This is the story of the best piece of professional advice I ever got, and how it affected my career. I think it’s good advice, and I’ve never stopped thinking about it, so I thought it was time to share.
It was 1996 and I was just starting work at my first job outside college. The company: Microsoft. The product: Windows 2000. The team was Base Test, and my boss was a guy named Terry Lahman, a lean mustachioed Dad-type who really cared about the product and his employees. I was nervous and green and didn’t have a clue what I was doing. Eager to please, I did everything Terry ever asked of me, as best as a new college grad could.
One day he came into my office, and this is what he said:
Eric, every now and then I’m going to come into your office and ask you, “What are you working on that I don’t know about?” You should always have something to tell me.
I remember being surprised, which is probably why it stuck. I thought he’d be upset if he found out I was “wasting” time on outside projects. But here he was, telling me to do just that.
After that, I started taking on little side projects. I learned fast. A dislike of Perl and a love of C++ led me to write a C++ regular expression engine called GRETA. It had little to do with my job, but that’s OK. Terry always took a keen interest in my projects, and they never interfered with my work. My passion for code grew.
As luck would have it, my little regex engine became popular within Microsoft, and several groups started using it. Around that time, the C++ world was abuzz with talk about TR1, a set of planned extensions to the standard library. They were looking for C++ regex engines, so I got involved in the C++ standardization effort (an involvement that continues to this day).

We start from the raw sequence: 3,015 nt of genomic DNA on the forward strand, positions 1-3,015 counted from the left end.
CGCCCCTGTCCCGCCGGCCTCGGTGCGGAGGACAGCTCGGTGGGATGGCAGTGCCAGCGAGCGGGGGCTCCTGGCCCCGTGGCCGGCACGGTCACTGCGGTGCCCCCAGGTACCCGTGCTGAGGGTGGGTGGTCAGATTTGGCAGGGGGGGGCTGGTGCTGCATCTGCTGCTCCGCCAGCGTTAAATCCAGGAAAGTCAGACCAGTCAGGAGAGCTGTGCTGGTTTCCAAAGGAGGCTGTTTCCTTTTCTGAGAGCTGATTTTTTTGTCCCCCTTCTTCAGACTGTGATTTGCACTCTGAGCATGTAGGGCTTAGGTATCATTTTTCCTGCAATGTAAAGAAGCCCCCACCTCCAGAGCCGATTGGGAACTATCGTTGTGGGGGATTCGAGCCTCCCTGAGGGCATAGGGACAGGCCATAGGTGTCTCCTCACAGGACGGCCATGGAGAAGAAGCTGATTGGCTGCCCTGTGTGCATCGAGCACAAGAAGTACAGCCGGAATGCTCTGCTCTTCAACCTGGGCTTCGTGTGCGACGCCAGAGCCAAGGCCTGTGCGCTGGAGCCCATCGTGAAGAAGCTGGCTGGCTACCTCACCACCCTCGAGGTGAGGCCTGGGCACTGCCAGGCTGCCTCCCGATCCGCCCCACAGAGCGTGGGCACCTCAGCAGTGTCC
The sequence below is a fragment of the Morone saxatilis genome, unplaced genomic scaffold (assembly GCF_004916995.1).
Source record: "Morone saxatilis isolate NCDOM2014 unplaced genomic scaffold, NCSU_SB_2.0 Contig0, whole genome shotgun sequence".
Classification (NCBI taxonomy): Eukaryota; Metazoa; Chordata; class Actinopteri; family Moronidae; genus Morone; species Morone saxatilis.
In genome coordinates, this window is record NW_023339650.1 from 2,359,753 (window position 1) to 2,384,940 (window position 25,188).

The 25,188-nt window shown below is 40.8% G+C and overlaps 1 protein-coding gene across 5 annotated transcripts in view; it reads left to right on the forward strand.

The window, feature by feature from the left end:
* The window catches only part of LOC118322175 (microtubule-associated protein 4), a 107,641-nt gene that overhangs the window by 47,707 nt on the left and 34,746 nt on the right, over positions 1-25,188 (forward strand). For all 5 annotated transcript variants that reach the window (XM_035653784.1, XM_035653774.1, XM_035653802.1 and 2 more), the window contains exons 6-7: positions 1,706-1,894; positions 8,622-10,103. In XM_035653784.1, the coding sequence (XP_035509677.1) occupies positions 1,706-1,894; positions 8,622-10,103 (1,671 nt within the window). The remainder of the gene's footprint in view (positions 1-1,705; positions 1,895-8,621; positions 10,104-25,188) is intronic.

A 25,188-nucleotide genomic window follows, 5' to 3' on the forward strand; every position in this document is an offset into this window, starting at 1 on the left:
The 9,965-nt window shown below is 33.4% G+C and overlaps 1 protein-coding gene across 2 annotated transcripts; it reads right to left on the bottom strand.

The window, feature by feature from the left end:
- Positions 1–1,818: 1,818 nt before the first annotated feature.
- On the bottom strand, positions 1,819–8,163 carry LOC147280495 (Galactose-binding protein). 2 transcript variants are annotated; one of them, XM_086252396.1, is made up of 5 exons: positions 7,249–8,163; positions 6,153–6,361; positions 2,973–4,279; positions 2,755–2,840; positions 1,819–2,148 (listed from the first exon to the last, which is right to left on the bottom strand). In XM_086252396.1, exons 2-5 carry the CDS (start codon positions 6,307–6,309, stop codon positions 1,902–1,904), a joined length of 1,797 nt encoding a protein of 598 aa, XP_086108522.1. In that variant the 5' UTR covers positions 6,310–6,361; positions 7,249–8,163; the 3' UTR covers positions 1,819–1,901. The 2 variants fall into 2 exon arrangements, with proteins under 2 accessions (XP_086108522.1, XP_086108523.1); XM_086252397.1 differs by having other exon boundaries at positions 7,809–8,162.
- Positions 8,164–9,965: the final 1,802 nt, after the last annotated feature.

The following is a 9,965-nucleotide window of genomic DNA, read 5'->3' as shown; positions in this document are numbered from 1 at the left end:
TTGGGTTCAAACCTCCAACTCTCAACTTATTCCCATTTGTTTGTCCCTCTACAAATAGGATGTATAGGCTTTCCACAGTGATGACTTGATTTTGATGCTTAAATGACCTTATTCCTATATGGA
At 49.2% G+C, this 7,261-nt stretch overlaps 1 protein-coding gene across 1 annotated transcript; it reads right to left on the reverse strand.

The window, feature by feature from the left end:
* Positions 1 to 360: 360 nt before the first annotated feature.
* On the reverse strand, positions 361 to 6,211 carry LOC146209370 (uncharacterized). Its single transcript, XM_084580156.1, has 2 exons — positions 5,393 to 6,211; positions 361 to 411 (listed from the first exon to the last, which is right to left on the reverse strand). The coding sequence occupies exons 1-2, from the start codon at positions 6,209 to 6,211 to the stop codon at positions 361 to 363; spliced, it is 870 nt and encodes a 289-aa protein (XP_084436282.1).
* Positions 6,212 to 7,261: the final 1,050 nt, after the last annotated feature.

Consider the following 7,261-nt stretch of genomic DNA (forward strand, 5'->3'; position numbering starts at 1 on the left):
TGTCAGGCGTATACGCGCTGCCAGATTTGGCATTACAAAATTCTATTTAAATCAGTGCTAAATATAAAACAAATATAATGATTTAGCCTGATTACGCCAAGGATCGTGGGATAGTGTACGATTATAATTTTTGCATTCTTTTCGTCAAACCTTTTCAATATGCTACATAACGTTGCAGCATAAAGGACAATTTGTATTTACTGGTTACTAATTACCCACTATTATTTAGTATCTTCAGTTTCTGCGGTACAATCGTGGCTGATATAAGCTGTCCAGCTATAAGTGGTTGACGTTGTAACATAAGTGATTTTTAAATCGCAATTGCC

Through my interactions with the standardization committee, I met a lot of talented and smart people. I also came to hear about Boost, a collection of open source C++ libraries. Eventually, my path crossed that of Dave Abrahams, a co-founder of Boost, and he and I became friends. When I finally decided to leave Microsoft, Dave took me on as a sub-contractor at BoostPro Computing.
During this time, my involvement in Boost grew. No matter what I had going on work-wise, I always had side-projects, as if Terry might walk into my office at any time. I wrote a new regex engine called Boost.Xpressive. As part of that work, I wrote a library called Boost.Proto for building embedded domain-specific languages. People started using my code and wanting my help on their projects.
Now I work for myself. Clients find me through my open source contributions, which I always make time for. I have never forgotten that day Terry encouraged me in just the right way.
To me, Terry’s advice is about initiative and passion. Don’t wait for someone to tell you what to do. Just do it. Experiment. Play. You’ll find your passion, and you’ll surprise and delight your boss, your clients, and yourself.